Someone asked the other day whether I thought Barbados had a crime problem. I replied that I really did not know if there was a 'problem' but I know and hear that there are crimes being committed, and on a wide geographical scale. In my street of two dozen houses there have been burglaries reported during daylight. I see many homes with 'burglar bars' and several big dogs and warning signs about them: that suggests that people are concerned about intruders, By contrast, when I lived in the Washington DC area, I never had a guard dog (I had a pool of man-eating gold fish), and no burglar bars sullied my windows or doorways nor did my exterior doors have multiple dead bolts nor were they made of steel. I often found that after being out at work all day, the house had not been locked. Admitted, my house was in a dead end, as here, so you entered by mistake or for a purpose; its back was adjacent to a busy road and could offer access to intruders--but these were mainly deer straying to eat my plants or drink from my pond. My wife and I sat on our porch or deck, day and night, and we never had our (non-existent) shotgun on our laps.

I felt safe in both places. Then again, I always feel safe in Jamaica, even in those really dicey parts of Kingston about which my relatives warn me. I take an attitude of 'ever vigilant' based on having lived in a lot of high crime areas, though never having been the victim of a personal attack. I am very wary of people coming to my house, wherever I am, and no one purporting to be from 'the water company' or such gets past my gate if I have not called for them. Badges do not impress me; any fool can make a fake ID. I do not take delivery of packages about which I know nothing; if needed, I check with my wife if she has ordered something. If I do not get a good answer it does not enter my home. I do not suffer from 'stranger danger' but I try to not let certain risks develop.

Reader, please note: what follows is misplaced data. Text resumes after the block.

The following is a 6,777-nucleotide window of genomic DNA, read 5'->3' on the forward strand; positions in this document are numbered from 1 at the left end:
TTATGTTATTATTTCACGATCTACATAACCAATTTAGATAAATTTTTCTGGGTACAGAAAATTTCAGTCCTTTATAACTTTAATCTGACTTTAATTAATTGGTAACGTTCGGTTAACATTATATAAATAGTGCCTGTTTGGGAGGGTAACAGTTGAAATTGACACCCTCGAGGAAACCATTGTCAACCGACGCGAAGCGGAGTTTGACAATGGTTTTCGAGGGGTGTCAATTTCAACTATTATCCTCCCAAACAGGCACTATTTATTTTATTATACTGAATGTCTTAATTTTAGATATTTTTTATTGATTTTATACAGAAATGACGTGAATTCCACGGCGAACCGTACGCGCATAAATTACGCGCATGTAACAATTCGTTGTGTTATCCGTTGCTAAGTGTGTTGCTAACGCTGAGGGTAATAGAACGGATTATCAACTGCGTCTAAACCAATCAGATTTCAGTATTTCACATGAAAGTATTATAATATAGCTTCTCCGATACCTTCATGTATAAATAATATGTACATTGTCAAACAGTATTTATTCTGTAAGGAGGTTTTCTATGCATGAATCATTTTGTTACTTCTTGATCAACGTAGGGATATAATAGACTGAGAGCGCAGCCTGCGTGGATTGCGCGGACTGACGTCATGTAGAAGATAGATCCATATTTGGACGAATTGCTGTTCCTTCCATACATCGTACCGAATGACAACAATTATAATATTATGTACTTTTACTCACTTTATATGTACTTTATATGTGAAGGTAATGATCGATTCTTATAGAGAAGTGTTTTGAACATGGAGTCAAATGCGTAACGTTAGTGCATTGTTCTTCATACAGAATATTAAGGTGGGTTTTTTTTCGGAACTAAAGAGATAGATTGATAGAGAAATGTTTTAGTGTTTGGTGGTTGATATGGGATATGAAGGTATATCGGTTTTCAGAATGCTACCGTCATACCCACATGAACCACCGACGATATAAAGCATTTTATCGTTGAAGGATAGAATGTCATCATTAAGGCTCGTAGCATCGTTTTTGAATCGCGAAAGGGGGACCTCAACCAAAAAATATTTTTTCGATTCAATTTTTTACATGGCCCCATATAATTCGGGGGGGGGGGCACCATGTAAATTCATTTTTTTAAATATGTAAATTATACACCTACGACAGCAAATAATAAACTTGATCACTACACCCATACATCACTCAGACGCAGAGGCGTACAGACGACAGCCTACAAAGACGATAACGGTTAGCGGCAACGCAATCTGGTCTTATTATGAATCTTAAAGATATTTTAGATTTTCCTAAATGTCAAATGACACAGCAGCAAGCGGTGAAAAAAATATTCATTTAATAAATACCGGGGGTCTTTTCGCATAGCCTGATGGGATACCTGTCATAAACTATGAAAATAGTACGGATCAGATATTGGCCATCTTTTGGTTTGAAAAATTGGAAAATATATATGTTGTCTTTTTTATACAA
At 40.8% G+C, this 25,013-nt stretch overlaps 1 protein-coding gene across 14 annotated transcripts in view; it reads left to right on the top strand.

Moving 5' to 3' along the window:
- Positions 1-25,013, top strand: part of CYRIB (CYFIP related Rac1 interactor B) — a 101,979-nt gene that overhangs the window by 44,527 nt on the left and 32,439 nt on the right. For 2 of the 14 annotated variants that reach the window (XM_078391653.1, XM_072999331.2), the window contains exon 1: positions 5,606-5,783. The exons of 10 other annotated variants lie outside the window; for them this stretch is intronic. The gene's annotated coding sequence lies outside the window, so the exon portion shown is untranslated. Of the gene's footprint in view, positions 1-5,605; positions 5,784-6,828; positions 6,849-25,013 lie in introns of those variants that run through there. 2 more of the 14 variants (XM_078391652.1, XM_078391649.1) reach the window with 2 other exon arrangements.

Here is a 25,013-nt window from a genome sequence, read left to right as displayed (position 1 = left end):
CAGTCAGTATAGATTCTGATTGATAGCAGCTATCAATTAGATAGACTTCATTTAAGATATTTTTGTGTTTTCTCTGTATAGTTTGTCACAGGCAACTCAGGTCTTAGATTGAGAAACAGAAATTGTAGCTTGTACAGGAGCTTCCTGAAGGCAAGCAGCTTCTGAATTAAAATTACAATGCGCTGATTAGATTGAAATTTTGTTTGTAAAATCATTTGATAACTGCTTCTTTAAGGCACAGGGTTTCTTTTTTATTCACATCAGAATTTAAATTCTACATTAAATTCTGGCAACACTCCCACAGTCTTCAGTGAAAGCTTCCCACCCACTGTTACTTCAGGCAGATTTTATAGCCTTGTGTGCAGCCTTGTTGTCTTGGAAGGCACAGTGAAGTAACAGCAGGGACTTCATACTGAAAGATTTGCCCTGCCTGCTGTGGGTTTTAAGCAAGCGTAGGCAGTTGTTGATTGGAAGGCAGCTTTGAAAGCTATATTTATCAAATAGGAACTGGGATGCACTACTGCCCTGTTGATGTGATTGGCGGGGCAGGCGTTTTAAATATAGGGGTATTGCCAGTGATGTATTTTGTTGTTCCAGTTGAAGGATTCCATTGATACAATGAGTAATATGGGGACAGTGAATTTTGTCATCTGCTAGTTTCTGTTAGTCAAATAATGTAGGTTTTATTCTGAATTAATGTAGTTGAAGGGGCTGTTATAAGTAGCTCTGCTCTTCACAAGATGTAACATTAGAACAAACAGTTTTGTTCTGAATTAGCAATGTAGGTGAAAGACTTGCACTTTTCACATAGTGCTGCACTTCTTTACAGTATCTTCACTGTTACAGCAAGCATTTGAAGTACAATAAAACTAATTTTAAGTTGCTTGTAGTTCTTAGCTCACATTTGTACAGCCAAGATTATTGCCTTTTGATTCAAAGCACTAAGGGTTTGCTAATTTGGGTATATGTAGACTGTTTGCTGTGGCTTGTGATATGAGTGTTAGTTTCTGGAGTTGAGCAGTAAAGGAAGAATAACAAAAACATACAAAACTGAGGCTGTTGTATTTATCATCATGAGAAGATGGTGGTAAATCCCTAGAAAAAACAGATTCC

When I am in a car going home I always check the rear view mirrors (even as a passenger) to ensure that I am/we are not being followed. I always did this in London, and then in Washington. But for about 15 years I worked for an institution that was often a target for hate and more recently I have been in a 'sensitive position' where I or my family could be targeted and some of the training and warnings that I received I had applied before but I had them reinforced. I always get into my car quickly and have it ready to start--a little like putting on my face mask first in an airplane emergency--and encourage passengers to get in quickly, because my car can be a defensive weapon as well as a place of (temporary) security.

When I go to get money from an ATM I always make a visual check of the vehicles parked nearby and note those parked with passengers still inside; I keep my self sideways on so that I can see out of the enclosed area. Unfortunately, in Barbados, most of the ATM booths have locks that do not work and do not need the card to be opened. When you point this out to the bank staff you get that customary 'not my problem' shrug of the shoulders. If I get robbed in one of those ATM booths I will gladly try to sue the a*** off the bank for at least contributory negligence.

If I go to play tennis around dawn, I always check for casual passers by and usually wait for at least one person to arrive whom I know before I go off and leave my things unattended. And so on.

I do not see this as paranoiac, but just sensible precautions.

Barbados does not have much crime involving firearms, but some are being reported. Knives and machetes (Collins knife) are more common, as are sticks and fists (oh, the good old days). I have heard several stories from different visitors of being held up on the road, often where there is a hill to slow down the vehicle or where there is some natural obstruction.
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Stuff is happening. Some is reported, some is not. If we don't like it, then we better get our butts in gear and deal with it.

Our island lifestyle is easy going but we should not become easy targets for degenerative social behaviour.

1 comment:

ESTEBAN AGOSTO REID said...

Dennis, excellent post re safety issues and concerns!